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6

That was tricky. The idea is as follows: First, under standard assumptions, demand is continuous. If you change prices a little bit, demand will not change a lot. In particular, if your excess demand for the first good was initially strictly positive, it will still be strictly positive for small changes in price. Now, the new bundle after the price was ...

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You have found the value function $V(p,I)$ which in your case is given as $$V(p,I) = \alpha_1^{\alpha_1}\alpha_2^{\alpha_2}\frac{I}{p_1^{\alpha_1}p_2^{\alpha_2}},$$ where $\alpha_2 = 1- \alpha_1$ and $I$ is income. The Hicks demand is a function of the utility level denoted $u$. An agent facing prices $p$ and income $I$ gets utility $V(p,I) = u$. Therefore ...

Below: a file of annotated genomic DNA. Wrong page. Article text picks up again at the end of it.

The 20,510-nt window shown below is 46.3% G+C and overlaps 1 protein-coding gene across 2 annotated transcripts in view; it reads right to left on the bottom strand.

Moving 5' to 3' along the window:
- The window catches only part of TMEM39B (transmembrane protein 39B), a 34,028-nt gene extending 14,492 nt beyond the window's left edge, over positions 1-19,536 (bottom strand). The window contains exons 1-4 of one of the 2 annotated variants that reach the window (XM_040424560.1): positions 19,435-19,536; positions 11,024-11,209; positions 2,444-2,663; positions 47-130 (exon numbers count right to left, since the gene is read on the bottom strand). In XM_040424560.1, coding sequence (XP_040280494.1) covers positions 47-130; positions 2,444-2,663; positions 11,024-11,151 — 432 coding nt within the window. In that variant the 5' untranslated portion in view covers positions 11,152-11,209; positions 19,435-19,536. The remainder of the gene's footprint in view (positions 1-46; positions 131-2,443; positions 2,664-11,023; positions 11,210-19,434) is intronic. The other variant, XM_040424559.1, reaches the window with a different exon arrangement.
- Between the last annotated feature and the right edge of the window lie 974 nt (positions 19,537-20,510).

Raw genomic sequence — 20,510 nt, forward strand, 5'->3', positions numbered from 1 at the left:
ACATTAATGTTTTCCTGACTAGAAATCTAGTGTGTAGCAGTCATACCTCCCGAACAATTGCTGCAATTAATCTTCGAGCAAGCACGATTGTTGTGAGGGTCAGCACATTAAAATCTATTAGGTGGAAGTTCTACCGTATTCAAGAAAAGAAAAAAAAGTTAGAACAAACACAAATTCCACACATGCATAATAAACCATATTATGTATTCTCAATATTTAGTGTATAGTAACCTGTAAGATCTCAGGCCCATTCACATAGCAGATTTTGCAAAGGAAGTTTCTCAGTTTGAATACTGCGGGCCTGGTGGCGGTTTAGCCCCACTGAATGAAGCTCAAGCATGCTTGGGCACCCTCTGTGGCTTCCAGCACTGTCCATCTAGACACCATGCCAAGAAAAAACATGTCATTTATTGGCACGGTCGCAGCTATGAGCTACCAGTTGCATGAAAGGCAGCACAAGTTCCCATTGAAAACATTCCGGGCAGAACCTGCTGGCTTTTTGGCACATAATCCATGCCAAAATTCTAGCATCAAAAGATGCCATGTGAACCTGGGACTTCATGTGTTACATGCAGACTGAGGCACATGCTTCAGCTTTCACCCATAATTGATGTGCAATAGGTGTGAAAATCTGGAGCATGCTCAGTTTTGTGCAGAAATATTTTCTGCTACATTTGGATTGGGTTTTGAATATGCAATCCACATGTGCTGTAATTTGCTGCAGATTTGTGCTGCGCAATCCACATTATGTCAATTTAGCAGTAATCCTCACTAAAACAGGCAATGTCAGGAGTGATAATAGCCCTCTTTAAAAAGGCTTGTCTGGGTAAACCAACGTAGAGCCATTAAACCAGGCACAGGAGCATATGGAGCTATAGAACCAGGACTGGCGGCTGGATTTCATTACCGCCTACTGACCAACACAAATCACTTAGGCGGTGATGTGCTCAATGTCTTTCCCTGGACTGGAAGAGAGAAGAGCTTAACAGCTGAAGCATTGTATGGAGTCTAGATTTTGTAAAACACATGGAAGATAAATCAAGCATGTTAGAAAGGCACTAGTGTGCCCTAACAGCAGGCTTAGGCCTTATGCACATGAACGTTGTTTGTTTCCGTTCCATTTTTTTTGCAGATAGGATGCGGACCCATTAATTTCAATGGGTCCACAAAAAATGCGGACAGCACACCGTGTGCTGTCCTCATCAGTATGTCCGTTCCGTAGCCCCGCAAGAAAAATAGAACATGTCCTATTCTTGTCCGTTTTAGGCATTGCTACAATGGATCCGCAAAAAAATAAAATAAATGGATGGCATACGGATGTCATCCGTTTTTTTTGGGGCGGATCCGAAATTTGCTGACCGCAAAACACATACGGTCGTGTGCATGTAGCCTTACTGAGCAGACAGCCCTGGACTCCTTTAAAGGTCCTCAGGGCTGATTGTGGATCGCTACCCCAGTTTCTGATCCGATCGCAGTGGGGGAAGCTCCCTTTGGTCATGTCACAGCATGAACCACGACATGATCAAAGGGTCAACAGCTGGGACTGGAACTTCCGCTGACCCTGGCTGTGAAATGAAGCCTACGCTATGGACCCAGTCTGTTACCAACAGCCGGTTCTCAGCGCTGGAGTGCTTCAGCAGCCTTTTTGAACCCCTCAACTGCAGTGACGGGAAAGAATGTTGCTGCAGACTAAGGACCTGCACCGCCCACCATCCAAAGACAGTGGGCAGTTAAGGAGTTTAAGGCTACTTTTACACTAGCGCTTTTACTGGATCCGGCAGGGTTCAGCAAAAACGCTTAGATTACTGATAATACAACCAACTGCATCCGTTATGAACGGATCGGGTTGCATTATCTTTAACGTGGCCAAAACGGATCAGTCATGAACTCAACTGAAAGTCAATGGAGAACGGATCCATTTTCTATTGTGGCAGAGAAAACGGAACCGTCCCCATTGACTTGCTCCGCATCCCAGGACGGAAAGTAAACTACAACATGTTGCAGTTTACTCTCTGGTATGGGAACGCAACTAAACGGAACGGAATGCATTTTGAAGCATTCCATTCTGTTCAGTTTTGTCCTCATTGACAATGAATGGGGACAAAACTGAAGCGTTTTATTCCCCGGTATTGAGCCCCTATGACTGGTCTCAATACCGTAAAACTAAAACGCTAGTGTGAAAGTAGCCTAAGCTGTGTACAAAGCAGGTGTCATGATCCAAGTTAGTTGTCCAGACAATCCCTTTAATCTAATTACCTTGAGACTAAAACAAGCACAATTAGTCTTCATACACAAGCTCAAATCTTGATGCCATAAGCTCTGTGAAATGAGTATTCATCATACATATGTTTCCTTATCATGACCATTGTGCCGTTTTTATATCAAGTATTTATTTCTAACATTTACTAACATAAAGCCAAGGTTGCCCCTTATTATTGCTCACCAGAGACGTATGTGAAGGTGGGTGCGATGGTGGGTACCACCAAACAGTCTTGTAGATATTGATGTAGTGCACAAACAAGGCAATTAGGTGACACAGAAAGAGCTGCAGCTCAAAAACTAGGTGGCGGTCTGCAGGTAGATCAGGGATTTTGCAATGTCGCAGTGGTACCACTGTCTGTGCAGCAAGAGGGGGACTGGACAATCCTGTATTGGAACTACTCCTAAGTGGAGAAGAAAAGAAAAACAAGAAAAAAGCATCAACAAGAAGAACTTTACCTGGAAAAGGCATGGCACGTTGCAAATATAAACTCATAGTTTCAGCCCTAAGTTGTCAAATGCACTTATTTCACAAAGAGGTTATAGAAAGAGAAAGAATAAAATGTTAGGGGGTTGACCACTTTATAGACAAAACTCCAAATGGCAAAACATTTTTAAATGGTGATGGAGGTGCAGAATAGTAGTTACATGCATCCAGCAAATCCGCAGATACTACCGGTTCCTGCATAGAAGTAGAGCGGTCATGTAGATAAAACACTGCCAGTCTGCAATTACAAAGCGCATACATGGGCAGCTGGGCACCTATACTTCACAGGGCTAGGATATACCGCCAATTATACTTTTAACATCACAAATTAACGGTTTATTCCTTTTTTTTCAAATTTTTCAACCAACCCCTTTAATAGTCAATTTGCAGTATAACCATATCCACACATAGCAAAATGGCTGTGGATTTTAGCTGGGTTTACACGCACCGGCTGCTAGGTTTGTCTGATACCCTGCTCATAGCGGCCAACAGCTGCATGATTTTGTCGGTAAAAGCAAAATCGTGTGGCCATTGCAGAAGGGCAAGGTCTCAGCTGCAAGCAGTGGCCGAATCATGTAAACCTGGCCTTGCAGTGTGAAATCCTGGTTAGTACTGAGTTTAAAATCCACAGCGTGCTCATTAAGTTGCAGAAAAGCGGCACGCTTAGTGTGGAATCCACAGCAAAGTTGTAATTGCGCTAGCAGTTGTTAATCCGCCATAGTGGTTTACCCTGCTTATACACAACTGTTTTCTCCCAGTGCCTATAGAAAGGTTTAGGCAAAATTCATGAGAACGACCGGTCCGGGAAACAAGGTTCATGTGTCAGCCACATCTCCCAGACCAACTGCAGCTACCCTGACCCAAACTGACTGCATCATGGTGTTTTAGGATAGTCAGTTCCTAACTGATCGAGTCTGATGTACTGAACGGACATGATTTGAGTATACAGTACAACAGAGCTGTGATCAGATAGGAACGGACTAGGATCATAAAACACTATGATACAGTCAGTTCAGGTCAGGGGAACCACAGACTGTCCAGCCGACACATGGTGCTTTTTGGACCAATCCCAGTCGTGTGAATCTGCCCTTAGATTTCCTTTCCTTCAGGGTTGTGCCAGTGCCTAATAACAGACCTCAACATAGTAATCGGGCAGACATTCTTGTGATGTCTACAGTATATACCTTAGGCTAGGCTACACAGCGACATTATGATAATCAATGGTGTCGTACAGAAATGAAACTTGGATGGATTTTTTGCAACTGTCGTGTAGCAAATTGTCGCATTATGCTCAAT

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You don't need to use any fancy theorem, the trick is to disentangle the definitions. Everything follows directly from the definitions. $x^0=x^*(p^0,w)$ means that $p^0x^0\leq w$ and that $u(x)\leq u(x^0)$ for all $x$ such that $p^0x\leq w$. In words $x_0$ is affordable and at least as good as every other affordable bundle (in many cases, better and not ...

5

Given that the utility maximization problem is: \begin{eqnarray*} \max_{\{y_j \geq 0 : 1\leq j\leq J\}} && \sum_{j=1}^{J} u(y_j) \\ \text{s.t.} && \sum_{j=1}^{J} p_jy_j \leq m\end{eqnarray*} where $p_j > 0$ for every $j$, and $m > 0$. If $u$ is convex and strictly increasing, then in optimum consumer will always spend all his money on ...

5